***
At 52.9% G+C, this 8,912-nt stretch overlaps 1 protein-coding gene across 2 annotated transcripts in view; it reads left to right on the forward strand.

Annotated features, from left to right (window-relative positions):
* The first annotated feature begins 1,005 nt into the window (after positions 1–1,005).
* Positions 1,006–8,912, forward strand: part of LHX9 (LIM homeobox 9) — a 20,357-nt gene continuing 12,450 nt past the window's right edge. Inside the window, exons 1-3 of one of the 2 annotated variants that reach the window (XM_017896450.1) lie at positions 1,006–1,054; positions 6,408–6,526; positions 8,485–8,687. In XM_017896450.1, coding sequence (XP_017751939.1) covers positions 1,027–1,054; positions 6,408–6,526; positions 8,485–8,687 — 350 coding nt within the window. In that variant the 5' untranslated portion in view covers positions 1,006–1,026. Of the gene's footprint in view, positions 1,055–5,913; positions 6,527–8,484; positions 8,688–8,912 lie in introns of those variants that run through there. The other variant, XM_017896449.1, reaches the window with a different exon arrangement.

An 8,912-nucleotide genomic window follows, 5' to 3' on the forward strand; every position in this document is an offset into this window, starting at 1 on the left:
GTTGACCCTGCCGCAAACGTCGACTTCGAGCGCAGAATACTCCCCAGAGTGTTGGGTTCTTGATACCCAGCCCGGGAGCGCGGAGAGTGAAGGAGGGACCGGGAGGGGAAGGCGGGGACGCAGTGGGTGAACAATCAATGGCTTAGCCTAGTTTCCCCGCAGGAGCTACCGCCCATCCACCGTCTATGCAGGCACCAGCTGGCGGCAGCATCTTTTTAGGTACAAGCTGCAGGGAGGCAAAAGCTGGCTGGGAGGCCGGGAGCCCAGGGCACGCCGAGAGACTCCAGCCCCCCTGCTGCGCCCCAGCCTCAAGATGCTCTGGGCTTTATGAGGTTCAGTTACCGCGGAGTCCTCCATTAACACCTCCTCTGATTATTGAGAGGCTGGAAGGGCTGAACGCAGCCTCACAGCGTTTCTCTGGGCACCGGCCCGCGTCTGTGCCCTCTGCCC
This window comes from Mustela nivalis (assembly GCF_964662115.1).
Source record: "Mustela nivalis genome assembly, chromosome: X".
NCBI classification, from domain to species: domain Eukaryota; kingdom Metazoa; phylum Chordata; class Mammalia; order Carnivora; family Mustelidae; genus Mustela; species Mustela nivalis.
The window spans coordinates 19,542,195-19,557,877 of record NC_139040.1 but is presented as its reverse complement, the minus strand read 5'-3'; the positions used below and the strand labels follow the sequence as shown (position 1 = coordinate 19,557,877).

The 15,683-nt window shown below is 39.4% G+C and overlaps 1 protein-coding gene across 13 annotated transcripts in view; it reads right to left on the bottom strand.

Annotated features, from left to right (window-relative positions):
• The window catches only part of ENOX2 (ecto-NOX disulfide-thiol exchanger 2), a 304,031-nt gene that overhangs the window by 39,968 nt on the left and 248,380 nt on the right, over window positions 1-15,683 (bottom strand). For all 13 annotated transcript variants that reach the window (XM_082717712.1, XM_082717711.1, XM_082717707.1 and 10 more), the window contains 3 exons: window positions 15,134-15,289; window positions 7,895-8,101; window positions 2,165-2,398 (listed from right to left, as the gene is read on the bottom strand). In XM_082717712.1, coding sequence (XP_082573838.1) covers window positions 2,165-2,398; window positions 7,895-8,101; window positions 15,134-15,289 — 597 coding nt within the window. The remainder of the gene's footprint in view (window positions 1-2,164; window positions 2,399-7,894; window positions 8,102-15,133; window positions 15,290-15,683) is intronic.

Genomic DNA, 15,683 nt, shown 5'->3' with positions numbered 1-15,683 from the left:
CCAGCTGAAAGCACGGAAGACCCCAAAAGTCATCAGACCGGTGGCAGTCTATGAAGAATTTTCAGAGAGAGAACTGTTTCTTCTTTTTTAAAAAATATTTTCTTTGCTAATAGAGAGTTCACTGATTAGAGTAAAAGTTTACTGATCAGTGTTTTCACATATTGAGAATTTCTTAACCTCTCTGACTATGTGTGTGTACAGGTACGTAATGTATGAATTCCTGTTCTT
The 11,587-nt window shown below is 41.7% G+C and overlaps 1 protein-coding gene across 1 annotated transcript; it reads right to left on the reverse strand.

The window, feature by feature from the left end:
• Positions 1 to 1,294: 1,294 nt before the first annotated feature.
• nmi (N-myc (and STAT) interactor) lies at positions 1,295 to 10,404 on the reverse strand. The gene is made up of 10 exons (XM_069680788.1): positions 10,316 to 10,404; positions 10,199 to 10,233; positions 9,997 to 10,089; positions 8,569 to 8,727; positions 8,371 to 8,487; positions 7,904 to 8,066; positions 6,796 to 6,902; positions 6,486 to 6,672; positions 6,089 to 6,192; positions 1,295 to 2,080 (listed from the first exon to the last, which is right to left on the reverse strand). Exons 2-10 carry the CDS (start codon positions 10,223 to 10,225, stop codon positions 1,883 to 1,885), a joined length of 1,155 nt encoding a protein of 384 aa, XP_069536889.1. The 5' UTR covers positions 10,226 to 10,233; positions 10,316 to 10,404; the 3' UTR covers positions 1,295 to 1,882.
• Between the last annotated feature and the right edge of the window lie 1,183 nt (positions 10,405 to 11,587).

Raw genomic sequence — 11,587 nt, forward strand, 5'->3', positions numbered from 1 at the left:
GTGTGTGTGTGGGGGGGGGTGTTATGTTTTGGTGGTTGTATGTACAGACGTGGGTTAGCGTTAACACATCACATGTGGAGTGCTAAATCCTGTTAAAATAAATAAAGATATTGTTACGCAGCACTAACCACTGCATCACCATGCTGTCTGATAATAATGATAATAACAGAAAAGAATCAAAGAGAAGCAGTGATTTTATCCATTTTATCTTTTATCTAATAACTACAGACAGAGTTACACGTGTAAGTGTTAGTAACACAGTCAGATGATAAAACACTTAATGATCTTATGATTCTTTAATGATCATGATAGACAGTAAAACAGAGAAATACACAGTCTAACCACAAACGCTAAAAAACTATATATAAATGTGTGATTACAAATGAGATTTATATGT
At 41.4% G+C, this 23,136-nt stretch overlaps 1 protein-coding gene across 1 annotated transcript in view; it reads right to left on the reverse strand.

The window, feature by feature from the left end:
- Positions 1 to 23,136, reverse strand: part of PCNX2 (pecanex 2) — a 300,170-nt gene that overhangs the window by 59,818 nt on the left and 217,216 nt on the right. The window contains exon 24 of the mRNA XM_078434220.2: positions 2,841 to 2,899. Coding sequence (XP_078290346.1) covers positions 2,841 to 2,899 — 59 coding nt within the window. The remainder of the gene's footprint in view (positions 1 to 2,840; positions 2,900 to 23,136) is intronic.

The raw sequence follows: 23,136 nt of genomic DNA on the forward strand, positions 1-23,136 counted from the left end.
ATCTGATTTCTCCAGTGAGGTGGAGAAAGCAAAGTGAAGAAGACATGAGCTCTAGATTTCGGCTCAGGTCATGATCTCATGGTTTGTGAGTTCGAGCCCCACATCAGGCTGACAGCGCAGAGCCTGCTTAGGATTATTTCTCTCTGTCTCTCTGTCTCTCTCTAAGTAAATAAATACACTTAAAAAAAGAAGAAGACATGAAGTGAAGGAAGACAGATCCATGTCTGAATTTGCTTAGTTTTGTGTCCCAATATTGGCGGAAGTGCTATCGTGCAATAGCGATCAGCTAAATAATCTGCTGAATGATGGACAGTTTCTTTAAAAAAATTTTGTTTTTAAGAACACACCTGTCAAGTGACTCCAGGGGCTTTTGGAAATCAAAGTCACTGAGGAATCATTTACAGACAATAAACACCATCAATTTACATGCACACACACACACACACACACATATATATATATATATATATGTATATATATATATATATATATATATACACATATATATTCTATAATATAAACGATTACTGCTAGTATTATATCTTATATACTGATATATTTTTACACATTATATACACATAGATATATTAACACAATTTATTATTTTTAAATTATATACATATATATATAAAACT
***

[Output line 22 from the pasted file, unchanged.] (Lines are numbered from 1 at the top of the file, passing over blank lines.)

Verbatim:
GTGTGTGTGTGGGGGGGGGTGTTATGTTTTGGTGGTTGTATGTACAGACGTGGGTTAGCGTTAACACATCACATGTGGAGTGCTAAATCCTGTTAAAATAAATAAAGATATTGTTACGCAGCACTAACCACTGCATCACCATGCTGTCTGATAATAATGATAATAACAGAAAAGAATCAAAGAGAAGCAGTGATTTTATCCATTTTATCTTTTATCTAATAACTACAGACAGAGTTACACGTGTAAGTGTTAGTAACACAGTCAGATGATAAAACACTTAATGATCTTATGATTCTTTAATGATCATGATAGACAGTAAAACAGAGAAATACACAGTCTAACCACAAACGCTAAAAAACTATATATAAATGTGTGATTACAAATGAGATTTATATGT